For those with a confirmed diagnosis of FSHD, the following surveillance applies (3) (8):
- Regular assessment of pain;
- Routine screening for hypoventilation in those with moderate to severe disease, and yearly forced vital capacity (FVC) measurements for all affected individuals who are wheelchair bound, have pelvic girdle weakness and superimposed pulmonary disease, and/or have moderate to severe kyphoscoliosis, lumbar hyperlordosis, or chest wall deformities;
- Hearing loss assessment in children as routinely performed as part of school-based testing. In severe infantile onset forms of FSHD, hearing screens are important as hearing loss can result in delayed language acquisition. Adults should have a formal hearing evaluation based on symptoms;
- Annual dilated ophthalmoscopy in childhood is indicated. In adults, a dilated retinal exam should be performed at the time of diagnosis, and if vascular disease is absent, follow-up exams are only necessary if visual symptoms develop.
Most individuals diagnosed with FSHD have a parent with clinical findings of FSHD and one D4Z4 allele with a contraction mutation (70-90% of individuals with FSHD), although 10-30% of probands with FSHD have the disorder as a result of a D4Z4 de novo contraction mutation. (3) Evaluation of at risk relatives may determine that they may be affected but escaped previous diagnosis because of a milder phenotypic presentation. However, for this population, no evidence was identified that compared outcomes in family members tested for genetic mutations compared to family members not tested for genetic mutations, and conclusions cannot be made on whether genetic testing of asymptomatic family members of a patient with known FSHD improves outcomes.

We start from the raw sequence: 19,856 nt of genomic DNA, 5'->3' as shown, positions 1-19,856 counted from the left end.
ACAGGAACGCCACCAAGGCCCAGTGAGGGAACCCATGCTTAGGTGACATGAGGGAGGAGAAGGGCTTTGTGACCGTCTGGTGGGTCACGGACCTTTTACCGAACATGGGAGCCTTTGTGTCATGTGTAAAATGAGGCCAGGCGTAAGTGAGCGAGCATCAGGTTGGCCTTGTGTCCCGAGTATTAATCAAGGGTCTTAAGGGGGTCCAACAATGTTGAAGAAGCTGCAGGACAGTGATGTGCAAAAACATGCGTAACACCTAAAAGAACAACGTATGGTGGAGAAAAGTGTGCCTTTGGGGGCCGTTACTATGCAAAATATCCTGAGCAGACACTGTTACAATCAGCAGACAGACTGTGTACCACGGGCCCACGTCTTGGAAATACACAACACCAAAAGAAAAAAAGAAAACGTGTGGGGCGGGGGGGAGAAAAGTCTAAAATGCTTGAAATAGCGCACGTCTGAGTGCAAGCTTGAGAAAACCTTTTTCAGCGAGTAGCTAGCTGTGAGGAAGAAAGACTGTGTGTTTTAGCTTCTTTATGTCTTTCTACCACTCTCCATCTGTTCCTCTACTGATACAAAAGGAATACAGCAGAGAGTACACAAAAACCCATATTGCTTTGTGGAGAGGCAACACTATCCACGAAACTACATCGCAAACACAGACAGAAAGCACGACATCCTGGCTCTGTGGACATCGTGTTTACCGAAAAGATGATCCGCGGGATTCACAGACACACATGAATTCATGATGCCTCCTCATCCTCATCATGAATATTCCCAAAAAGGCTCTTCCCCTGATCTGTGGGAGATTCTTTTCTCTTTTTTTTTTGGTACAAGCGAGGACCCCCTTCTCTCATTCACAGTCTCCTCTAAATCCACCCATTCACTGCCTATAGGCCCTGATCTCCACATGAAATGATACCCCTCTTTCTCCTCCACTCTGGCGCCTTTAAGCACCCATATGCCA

Facioscapulohumeral muscular dystrophy (FSHD) is an autosomal dominant disease that typically presents before the age of 20 years with weakness of the facial muscles and the scapular stabilizer muscles; however, atypical presentations occur. The clinical course is usually of slowly progressive weakness, although the severity is highly variable. Approximately 95% of individuals with FSHD have contraction mutation of the D4Z4 locus.
The clinical utility of genetic testing for FSHD is that it leads to a definitive diagnosis and can distinguish FSHD from other myopathies, with possible avoidance of a muscle biopsy. Changes in clinical management include supportive management involving physical therapy and rehabilitation, exercise, pain control and orthopedic interventions. Other issues include increased surveillance for potential pulmonary, ophthalmologic, and auditory problems related to FSHD. Therefore, genetic testing for FSHD may be considered medically necessary when a presumptive diagnosis of FSHD has been made based on clinical signs. Genetic testing for facioscapulohumeral muscular dystrophy is considered experimental, investigational and/or unproven for all other indications.
Practice Guidelines and Position Statements
In a report from the 171st European Neuromuscular Centre International Workshop Standards of Care and Management of FSHD held in January 2010, it is stated that when a physician concludes facioscapulohumeral syndrome based on clinical findings, the odds are in favor of FSHD, and genetic testing is the preferred diagnostic choice. (9)